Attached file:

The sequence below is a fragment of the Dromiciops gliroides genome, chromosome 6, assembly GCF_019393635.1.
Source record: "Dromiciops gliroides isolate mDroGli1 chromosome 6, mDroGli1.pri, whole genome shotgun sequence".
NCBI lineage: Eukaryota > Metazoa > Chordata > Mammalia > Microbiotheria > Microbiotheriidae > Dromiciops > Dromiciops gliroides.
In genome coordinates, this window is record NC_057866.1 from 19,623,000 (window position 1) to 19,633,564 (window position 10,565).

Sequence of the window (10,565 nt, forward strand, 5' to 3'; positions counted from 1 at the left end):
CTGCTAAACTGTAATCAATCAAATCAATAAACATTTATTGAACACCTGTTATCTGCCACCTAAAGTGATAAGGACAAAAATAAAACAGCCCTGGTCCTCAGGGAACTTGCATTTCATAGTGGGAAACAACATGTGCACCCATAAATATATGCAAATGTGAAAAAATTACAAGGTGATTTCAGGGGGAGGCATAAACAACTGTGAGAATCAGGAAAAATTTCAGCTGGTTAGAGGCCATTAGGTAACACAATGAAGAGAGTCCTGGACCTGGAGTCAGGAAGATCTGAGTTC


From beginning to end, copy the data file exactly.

The sequence below is a fragment of the Dromiciops gliroides genome, chromosome 6, assembly GCF_019393635.1.
Source record: "Dromiciops gliroides isolate mDroGli1 chromosome 6, mDroGli1.pri, whole genome shotgun sequence".
NCBI lineage: Eukaryota > Metazoa > Chordata > Mammalia > Microbiotheria > Microbiotheriidae > Dromiciops > Dromiciops gliroides.
In genome coordinates, this window is record NC_057866.1 from 19,623,000 (window position 1) to 19,633,564 (window position 10,565).

Sequence of the window (10,565 nt, forward strand, 5' to 3'; positions counted from 1 at the left end):
CTGCTAAACTGTAATCAATCAAATCAATAAACATTTATTGAACACCTGTTATCTGCCACCTAAAGTGATAAGGACAAAAATAAAACAGCCCTGGTCCTCAGGGAACTTGCATTTCATAGTGGGAAACAACATGTGCACCCATAAATATATGCAAATGTGAAAAAATTACAAGGTGATTTCAGGGGGAGGCATAAACAACTGTGAGAATCAGGAAAAATTTCAGCTGGTTAGAGGCCATTAGGTAACACAATGAAGAGAGTCCTGGACCTGGAGTCAGGAAGATCTGAGTTC